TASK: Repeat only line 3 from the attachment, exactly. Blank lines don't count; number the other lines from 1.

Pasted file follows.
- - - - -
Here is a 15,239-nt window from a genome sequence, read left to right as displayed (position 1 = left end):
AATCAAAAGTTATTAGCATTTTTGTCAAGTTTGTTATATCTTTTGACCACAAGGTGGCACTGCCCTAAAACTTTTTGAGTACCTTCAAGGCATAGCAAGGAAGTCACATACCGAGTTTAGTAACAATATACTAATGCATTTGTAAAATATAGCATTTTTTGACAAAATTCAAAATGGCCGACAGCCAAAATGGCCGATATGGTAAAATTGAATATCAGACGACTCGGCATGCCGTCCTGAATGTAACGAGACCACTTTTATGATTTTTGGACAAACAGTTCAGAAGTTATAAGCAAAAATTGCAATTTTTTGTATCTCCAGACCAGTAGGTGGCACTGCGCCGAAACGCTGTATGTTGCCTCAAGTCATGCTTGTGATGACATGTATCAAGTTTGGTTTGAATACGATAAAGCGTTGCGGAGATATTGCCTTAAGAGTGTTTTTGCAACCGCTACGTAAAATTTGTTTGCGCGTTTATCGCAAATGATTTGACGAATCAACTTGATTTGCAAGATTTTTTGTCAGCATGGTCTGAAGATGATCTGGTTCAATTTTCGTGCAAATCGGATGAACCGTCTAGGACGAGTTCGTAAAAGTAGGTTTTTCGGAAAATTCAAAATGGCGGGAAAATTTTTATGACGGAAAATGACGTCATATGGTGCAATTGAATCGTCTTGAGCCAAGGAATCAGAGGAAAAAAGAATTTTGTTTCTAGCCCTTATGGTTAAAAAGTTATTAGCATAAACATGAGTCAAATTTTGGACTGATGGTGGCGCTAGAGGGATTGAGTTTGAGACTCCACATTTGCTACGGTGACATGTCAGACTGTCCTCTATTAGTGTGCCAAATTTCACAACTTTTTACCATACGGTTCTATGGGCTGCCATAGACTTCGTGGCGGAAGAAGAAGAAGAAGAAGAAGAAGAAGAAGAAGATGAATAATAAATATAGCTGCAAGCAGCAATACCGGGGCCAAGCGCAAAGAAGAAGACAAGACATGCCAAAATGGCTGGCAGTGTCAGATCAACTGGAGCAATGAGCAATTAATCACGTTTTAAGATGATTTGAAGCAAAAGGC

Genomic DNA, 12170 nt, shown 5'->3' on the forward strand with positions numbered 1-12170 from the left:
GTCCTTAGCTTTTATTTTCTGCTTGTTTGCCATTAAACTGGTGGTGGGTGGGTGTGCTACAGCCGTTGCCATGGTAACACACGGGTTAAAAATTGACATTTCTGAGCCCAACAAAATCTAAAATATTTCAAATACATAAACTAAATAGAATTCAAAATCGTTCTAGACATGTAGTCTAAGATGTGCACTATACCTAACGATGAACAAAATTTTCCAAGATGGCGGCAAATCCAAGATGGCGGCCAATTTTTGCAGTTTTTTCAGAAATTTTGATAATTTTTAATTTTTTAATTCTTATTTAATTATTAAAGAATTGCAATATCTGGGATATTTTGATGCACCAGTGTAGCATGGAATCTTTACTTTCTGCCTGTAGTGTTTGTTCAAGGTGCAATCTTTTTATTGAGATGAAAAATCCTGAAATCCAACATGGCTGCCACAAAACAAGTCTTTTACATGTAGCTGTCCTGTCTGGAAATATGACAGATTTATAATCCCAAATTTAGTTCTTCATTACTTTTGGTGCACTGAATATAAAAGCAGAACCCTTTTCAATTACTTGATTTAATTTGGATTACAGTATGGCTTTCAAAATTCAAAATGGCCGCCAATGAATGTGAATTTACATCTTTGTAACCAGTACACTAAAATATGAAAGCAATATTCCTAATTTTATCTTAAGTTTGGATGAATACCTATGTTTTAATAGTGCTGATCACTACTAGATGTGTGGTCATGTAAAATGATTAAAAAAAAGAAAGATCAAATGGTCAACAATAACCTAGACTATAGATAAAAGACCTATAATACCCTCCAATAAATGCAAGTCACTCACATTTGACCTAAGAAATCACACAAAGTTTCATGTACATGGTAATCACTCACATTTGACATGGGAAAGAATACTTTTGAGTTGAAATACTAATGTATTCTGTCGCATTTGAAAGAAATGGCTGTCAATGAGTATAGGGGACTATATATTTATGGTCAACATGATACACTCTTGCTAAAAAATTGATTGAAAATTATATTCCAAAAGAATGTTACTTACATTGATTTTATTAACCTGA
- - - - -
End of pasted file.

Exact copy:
Genomic DNA, 12170 nt, shown 5'->3' on the forward strand with positions numbered 1-12170 from the left: